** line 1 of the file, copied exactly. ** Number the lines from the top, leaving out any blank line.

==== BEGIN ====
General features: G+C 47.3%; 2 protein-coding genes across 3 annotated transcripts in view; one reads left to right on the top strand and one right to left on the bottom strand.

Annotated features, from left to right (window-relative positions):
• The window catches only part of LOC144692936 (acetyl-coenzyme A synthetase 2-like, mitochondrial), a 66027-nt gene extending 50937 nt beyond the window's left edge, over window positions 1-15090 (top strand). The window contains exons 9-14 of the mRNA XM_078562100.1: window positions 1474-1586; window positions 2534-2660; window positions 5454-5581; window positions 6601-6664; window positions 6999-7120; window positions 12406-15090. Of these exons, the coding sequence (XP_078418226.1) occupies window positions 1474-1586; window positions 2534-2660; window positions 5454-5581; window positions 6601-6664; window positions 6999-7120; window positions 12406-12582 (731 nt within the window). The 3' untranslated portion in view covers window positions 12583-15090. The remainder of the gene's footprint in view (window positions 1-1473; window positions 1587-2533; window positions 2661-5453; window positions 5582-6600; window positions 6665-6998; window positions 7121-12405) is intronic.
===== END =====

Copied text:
General features: G+C 47.3%; 2 protein-coding genes across 3 annotated transcripts in view; one reads left to right on the top strand and one right to left on the bottom strand.